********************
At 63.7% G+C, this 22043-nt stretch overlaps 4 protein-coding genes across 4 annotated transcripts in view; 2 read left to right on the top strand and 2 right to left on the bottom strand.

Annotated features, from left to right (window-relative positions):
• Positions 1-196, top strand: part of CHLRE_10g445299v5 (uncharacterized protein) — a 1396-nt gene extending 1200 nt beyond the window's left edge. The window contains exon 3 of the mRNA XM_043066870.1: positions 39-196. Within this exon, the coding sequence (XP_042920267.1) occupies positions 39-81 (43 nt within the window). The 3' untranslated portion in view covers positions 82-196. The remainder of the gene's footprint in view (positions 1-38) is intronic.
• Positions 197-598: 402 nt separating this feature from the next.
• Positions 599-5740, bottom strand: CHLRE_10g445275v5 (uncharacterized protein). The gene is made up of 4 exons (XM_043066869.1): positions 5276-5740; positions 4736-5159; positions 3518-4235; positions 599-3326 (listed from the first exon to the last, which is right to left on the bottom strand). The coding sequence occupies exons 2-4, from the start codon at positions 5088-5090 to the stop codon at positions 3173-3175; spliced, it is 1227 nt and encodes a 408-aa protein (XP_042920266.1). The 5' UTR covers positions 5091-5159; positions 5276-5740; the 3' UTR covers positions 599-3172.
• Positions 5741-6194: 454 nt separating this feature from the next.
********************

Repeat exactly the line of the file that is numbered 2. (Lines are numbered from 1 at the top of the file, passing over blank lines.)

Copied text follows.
Annotated features, from left to right (window-relative positions):